Attaching trailing hooks...

VancouverFisher

Lucky if I get out anymore!
#1
I have noticed that folks who tie "trailing hooks" or articulated patterns use different materials to attach the rear hook - ie, some use mono, some use braided line. What materials do you use when tying these patterns and why?
 

Ringlee

Doesn't care how you fish Moderator
#2
20 pound backing or 40lb saltwater tippet. It's about the same diameter. I like it because it seems to last a while when fishing it. I havent had the line break on the hook yet. I have had a couple come apart from a crappy wrap job on my part plus 1 too many fish caught with it. The backing allows me to color it with a sharpy. I have a black sting leech then I can color the backing black as well.
Hope this helps
 
#3
Dacron and similar materials are just a little limp for my tastes.

I employ Don Johnson's* method of furling a trailing hook and generally use 15 to 20 pound Amnesia Leader Material, or a variety of Maxima Mono lines.

Jack Cook of SteelheadAnglers.com uses Fire-Line for many of his trailing hook patterns.

*Don has several articles on articulated flies on WFF and a great 'primer' on trailing hook fly construction on salmonfly.net.

Hywel
 
#4
For the few times I tie with a trailing hook, it's usually for pike, so I'll use 30 or 40 lb steel. The times I've done it for salmon, I've used a hard mono. I liked that the mono was stiff enough to keep the hook towards the back of the fly where it belongs.

Jeff
 

Anil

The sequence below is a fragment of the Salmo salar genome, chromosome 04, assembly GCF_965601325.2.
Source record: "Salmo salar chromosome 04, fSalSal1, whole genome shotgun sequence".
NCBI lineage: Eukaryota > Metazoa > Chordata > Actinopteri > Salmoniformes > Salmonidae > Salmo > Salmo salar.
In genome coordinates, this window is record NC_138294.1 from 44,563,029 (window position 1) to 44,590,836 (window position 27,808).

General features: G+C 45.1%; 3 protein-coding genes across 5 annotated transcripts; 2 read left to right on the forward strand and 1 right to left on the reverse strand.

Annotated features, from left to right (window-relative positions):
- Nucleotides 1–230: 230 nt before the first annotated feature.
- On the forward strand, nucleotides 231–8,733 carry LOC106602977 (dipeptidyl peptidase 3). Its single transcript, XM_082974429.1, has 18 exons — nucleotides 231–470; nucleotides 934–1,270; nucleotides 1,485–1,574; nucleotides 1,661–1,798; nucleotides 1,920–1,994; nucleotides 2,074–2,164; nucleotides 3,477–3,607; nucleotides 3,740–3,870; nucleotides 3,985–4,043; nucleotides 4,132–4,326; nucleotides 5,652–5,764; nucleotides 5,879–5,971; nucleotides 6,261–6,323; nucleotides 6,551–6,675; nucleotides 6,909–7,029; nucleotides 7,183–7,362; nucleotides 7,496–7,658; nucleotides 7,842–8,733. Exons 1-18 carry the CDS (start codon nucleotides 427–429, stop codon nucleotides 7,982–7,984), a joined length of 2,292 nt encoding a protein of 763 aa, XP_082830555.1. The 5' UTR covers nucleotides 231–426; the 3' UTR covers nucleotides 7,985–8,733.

Active Member
#5
My business partner Clark ties a ton of flies with trailer hooks. I know that he is partial to 30lb. Fireline. It is a gel-spun filament, but seems different from the other GSP lines that I have seen. It is graphite in color, very abrasion resistant, and is somewhat stiff. This stiffness in particular makes Fireline great for this application (the hook is much less likely to fold and foul on the shank).
His preferred technique is to tie one or often two loops along the shank, pull the tag ends through the eye and double them back along the shank, then tie those down the other side. As a final step the shank is coated in Zap-A-Gap. If this seems like overkill, it may be. On the other hand Fireline is fairly slippery stuff and Clark uses these flies for both Steelhead and Chinook. I know that personally, taking some extra time at the vise is a preferable alternative to having a loop pull out of a shank.
In case anyone is questioning my motivation, we don’t sell the stuff here. You should be able to find it at most conventional tackle shops.
One advantage to this technique is that if you make the loops large enough, you will be able to replace a dull or damaged hook.
Anil
www.pugetsoundflyco.com